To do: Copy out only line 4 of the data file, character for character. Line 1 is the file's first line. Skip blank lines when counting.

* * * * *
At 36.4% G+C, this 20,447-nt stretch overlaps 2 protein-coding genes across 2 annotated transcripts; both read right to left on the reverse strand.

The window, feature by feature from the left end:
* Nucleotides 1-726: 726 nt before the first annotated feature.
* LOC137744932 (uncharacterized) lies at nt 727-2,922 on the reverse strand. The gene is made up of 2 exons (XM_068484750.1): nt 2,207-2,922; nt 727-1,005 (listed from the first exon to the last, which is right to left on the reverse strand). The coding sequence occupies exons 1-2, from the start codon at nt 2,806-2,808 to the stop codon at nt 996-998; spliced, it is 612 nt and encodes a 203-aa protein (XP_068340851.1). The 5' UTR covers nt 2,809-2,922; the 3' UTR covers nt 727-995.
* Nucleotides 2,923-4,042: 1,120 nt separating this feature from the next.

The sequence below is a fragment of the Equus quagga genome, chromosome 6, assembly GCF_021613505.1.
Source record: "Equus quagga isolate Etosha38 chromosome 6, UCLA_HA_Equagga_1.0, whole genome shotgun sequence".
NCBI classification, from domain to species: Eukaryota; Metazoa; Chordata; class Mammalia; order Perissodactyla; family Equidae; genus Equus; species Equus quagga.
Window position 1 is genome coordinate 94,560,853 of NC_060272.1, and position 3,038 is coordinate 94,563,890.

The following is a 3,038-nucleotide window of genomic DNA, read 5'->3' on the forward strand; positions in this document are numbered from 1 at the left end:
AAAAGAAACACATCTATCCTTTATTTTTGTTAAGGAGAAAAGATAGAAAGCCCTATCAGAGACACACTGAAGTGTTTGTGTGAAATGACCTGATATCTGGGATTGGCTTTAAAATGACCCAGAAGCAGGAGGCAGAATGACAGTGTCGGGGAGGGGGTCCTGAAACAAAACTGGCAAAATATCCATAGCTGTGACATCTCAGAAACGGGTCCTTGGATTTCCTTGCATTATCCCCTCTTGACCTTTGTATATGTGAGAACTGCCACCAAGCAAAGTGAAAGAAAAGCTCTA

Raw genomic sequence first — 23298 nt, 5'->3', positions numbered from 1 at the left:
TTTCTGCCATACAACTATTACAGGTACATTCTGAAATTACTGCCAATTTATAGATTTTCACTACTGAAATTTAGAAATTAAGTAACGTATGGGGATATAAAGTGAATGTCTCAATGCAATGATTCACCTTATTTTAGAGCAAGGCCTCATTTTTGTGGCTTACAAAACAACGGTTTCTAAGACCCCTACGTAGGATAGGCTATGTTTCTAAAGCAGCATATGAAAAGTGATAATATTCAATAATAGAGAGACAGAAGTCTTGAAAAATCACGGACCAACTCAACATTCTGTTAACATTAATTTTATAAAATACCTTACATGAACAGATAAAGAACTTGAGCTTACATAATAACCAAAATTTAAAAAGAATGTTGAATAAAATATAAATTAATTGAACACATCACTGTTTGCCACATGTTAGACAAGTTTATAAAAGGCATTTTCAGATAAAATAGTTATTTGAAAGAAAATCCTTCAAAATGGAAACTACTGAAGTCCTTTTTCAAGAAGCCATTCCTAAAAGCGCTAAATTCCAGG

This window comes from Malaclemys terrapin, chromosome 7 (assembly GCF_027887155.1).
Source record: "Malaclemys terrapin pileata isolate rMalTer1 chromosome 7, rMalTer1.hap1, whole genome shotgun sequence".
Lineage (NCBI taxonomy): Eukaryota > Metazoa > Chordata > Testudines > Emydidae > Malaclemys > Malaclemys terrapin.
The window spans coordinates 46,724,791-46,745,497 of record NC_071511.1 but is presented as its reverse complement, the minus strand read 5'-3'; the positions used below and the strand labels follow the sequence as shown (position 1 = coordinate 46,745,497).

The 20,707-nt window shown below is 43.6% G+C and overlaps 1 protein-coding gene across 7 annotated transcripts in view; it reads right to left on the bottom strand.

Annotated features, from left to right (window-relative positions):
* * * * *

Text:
* LOC137744932 (uncharacterized) lies at nt 727-2,922 on the reverse strand. The gene is made up of 2 exons (XM_068484750.1): nt 2,207-2,922; nt 727-1,005 (listed from the first exon to the last, which is right to left on the reverse strand). The coding sequence occupies exons 1-2, from the start codon at nt 2,806-2,808 to the stop codon at nt 996-998; spliced, it is 612 nt and encodes a 203-aa protein (XP_068340851.1). The 5' UTR covers nt 2,809-2,922; the 3' UTR covers nt 727-995.